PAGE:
I fought as valiantly as I could anyway. I slashed at a great many of them until someone captured my wrist and bent it back hard, forcing me to let go despite everything in me that tried to keep on fighting. Strong hands surrounded me and lifted me up into the air, carrying me off into the dark depths of the unknown. Someone shoved a damp cloth over my mouth and nose and the sickeningly sweet scent of cherry blossoms and wildflowers rattled my senses. For several moments I attempted to hold my breath, but before long I was forced to draw in air.
Blackness edged at the corners of my vision and I tried to blink it away. It only seemed to get worse, and it just crept further and further until I could see nothing at all. I held on for a while longer. I’m not sure if it was for a fraction of a second or close to a minute, but I did and I was proud of myself for it.
The person gripped the cloth closer to my face and the flowery scent became everything.
I blacked out.
It was so cold. My teeth chattered and I curled up in a small ball, trying to conserve heat as much as possible. Even the fur mantle on my shoulders felt cold and when I brushed my fingers against it, I could feel frozen droplets of water along its soft surface. I pulled it tight around me, trying to control my shivering. For several moments I tried to focus on warm thoughts, but when that failed I begrudgingly accepted that this was the way it would be.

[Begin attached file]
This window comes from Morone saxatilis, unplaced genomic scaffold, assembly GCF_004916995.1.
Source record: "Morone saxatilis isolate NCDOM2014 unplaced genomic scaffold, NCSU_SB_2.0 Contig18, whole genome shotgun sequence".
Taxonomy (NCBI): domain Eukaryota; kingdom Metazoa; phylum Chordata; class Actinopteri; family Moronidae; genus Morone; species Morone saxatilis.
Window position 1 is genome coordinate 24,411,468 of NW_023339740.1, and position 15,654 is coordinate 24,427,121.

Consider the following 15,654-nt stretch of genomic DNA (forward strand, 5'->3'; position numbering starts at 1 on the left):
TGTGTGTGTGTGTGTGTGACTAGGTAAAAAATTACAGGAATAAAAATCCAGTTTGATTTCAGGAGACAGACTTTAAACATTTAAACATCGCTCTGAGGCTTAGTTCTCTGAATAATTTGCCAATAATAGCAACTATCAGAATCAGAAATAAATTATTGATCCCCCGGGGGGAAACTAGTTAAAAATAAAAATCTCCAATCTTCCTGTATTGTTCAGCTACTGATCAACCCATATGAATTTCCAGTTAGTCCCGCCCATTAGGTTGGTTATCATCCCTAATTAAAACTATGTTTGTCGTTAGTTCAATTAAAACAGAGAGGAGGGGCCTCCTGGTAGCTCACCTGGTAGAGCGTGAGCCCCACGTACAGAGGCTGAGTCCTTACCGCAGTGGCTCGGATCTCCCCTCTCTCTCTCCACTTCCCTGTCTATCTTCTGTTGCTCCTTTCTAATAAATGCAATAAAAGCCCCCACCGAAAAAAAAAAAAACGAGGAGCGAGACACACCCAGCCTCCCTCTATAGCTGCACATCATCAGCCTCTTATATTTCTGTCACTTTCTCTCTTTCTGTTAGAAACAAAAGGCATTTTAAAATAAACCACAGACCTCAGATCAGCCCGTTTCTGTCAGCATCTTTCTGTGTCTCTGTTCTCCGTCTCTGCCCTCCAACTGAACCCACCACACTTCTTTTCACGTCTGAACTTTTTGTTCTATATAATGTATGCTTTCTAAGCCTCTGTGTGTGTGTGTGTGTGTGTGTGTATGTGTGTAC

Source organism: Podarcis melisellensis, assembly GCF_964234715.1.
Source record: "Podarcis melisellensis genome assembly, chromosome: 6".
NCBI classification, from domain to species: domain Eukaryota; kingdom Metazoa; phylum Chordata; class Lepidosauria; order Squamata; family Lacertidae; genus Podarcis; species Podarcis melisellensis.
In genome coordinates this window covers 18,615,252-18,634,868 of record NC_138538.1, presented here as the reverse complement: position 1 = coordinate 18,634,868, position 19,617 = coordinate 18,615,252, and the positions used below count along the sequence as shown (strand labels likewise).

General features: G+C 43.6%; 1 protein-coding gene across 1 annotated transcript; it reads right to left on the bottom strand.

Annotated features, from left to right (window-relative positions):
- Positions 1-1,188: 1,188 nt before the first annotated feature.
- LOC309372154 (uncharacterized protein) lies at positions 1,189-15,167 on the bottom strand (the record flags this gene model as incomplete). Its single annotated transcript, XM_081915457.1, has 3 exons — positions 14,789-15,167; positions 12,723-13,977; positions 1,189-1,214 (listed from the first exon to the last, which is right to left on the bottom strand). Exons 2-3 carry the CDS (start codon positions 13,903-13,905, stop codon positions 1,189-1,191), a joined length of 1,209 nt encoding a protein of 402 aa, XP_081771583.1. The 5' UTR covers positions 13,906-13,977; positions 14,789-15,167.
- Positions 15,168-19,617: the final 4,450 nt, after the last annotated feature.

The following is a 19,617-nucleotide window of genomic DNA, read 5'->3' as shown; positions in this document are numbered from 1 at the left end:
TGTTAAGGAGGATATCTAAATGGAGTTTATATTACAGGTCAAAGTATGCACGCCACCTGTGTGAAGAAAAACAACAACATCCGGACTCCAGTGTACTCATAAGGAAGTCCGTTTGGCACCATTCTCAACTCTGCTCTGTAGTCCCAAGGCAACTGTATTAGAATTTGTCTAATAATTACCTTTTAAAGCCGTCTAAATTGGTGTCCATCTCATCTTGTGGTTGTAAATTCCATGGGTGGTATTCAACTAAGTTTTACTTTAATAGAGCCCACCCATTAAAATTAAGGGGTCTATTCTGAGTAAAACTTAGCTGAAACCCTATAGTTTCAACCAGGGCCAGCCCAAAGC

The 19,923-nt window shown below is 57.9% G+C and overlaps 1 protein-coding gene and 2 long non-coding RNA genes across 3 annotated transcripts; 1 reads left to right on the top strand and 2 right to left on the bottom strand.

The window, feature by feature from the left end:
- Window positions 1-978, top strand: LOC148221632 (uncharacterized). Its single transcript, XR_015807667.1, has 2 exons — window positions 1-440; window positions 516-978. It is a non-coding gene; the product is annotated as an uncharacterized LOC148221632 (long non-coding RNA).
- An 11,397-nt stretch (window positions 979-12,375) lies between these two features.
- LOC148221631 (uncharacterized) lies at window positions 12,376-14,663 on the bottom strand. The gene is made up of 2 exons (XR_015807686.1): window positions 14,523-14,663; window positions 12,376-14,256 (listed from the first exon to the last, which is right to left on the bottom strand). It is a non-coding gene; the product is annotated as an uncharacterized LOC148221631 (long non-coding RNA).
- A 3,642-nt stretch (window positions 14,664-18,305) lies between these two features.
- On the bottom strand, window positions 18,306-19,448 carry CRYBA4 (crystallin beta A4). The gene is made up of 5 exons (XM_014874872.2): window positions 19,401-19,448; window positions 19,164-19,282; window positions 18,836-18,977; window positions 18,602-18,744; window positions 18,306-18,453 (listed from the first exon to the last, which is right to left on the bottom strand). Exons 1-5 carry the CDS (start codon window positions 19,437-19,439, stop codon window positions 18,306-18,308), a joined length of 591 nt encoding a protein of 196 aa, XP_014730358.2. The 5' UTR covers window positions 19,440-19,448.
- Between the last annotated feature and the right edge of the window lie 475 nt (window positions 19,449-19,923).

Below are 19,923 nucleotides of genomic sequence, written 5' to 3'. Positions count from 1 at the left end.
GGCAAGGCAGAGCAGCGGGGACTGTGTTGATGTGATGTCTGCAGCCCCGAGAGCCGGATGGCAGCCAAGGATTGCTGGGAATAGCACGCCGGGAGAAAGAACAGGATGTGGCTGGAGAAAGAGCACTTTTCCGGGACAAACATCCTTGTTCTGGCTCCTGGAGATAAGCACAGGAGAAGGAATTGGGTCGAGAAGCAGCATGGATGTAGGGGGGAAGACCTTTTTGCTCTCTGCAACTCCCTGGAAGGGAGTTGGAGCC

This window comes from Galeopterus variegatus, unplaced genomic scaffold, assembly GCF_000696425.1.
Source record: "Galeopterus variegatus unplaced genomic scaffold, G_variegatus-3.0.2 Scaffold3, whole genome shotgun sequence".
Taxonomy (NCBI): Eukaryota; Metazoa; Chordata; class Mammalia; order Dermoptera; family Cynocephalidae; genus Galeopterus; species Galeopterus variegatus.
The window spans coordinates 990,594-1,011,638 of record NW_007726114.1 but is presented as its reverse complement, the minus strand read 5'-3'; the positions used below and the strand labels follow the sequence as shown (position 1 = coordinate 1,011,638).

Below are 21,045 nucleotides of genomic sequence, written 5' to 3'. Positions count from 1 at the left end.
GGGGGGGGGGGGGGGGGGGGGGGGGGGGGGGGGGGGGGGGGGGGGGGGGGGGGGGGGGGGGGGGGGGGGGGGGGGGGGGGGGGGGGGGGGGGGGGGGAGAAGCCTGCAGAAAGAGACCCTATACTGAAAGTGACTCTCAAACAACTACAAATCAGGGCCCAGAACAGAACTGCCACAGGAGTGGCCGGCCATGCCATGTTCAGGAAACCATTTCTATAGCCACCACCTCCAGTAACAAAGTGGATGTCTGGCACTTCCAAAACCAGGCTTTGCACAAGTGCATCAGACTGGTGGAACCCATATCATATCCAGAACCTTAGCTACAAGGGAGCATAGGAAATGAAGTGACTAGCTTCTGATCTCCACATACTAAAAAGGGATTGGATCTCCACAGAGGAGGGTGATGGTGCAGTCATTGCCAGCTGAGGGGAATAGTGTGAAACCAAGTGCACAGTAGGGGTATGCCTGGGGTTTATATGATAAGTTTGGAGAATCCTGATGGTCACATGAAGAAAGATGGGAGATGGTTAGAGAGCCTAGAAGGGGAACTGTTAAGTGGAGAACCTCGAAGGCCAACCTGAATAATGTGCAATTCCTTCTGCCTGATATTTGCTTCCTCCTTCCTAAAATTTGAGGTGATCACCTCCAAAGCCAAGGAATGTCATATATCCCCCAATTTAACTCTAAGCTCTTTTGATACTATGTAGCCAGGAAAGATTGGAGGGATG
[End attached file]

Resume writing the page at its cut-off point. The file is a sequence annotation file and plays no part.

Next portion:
My head felt like someone was taking a nail to my skull and hammering it through, over and over with cruel persistence. I groaned and pressed the seat of my palm against my forehead. The pressure made it ebb a little bit, but then it came back with merciless force.
I groaned and curled up even tighter. I wound my arms around my legs. For a short while, I felt warmer but that didn’t last long. Soon enough, I was shivering hard enough to make my bones rattle.
I looked around, blinking several times so that I could see at least a little in the overwhelming darkness. I was in a cell of some kind. The only bit of light came from a round window high above me. The sparkling glow of the stars was a small comfort, but it was the moon that soothed me and brightened the consuming shadows from overtaking the dank dungeon.
There was no other light down here.
For a while I drifted in and out of sleep, until the scrape of a shoe against stone startled me awake. I opened my eyes, seeing a hazy flame swinging back and forth in the darkness. I blinked several times as someone in a dark cloak wandered along. I swallowed hard, hoping it wasn’t some prison guard coming to teach me a lesson after I’d had the audacity to defend myself against the king. By sheer size, I assumed the hooded figure was a man.
I didn’t say a word as he moved closer. My eyes searched for any clue as to who the person was, but when he finally paused in front of my cell, I had found nothing that keyed me into his identity. He turned toward me and I swallowed hard, expecting him to reach between the bars and lash out to hit me just like the king had done.
My hand lifted to my cheek. It was still sore.
The first thing that captured my attention was his eyes. They were so icy blue, and the light of the moon caught them just enough to make them glimmer like tiny diamonds amongst a freshly fallen bed of snow. I sucked in a harsh breath and his scent followed next, jasmine and smoke and candied oranges. It was a heady aroma and a small spiral of warmth blossomed in the seat of my belly.
Whoever this man was, he was an alpha and a strong one at that.